We have to move together to get this done. I have been listening carefully, and I know where President Obama is on this issue. I sat a few feet away from him in this Chamber working on comprehensive immigration reform with Senators Obama, MCCAIN, and Specter, trying to get this done. I know it was a genuine effort. I don't know where Governor Romney stands. He said he would veto the DREAM Act. Is that the starting point of his immigration policy? I hope not. I hope he will reconsider that. I hope he will say--as I hope others will say--what the President did in granting temporary renewable protected status to these DREAM students is going to be the standard until we pass a permanent law. That is only fair. Looking in the eyes of those students yesterday, I have to tell you that is our responsibility--to do the humane, just thing.
I will close because I see my colleague from Rhode Island on the floor, and he wants to speak in morning business. I got started in this journey because of a young lady named Theresa Lee. She was a Korean living in Chicago, who was from a very poor family and decided that her only ticket to a future was the piano. She became an accomplished pianist, to the point where she was seeking admission to Juilliard in the State of New York, and the Manhattan Conservatory, and only when it called for a Social Security number did she realize she had a problem.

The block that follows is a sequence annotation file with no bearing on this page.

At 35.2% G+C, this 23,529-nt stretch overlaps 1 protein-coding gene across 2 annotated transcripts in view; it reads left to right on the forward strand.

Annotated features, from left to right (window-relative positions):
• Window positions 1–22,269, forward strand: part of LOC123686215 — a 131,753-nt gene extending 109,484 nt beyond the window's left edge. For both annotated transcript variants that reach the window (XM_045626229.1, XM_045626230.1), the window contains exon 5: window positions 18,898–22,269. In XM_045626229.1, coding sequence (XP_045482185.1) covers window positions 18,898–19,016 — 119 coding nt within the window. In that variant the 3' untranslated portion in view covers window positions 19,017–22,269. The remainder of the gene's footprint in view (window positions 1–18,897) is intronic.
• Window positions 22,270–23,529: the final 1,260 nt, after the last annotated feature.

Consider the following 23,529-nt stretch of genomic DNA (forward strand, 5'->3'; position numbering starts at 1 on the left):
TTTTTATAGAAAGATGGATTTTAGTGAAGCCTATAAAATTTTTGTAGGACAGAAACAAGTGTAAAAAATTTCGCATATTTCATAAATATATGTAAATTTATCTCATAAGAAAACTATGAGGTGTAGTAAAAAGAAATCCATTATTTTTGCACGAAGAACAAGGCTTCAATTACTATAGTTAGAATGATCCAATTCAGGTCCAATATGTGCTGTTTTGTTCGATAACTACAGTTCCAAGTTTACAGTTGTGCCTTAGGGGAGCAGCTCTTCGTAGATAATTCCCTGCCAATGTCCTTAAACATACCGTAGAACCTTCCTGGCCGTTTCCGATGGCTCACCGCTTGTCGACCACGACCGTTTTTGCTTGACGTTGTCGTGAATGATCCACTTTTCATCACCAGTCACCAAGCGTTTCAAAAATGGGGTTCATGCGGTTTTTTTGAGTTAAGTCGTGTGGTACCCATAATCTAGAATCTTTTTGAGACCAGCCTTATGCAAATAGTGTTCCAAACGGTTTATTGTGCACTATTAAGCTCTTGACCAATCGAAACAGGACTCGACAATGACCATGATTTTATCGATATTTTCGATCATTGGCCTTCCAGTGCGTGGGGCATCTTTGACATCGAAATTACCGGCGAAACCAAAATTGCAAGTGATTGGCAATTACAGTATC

She had been brought here at the age of 2 from Brazil, where she was born, by her Korean parents, and they never filed a paper. She called our office and we found out there was no recourse for her, no place to turn. The law said leave the country for 10 years and apply to come back in. That isn't fair. So she went on to school at Manhattan Conservatory of Music to study piano. Two families--the Foreman family and the Harris family--in Chicago paid for her education because they believed in this young girl.
There is a happy ending to her story. She not only graduated from the Manhattan Conservatory of Music, she played in Carnegie Hall. She had her debut concert there and is now studying for a PhD in music at the Manhattan Conservatory. She married a young man, and she is now a citizen. She could have been lost. Her talents could have been lost to this country if the law had been followed 11 years ago as it was written. She was given a chance and proved she was a person of quality who had something to give back to this great Nation with her musical skills and, ultimately, her talents in writing and teaching music.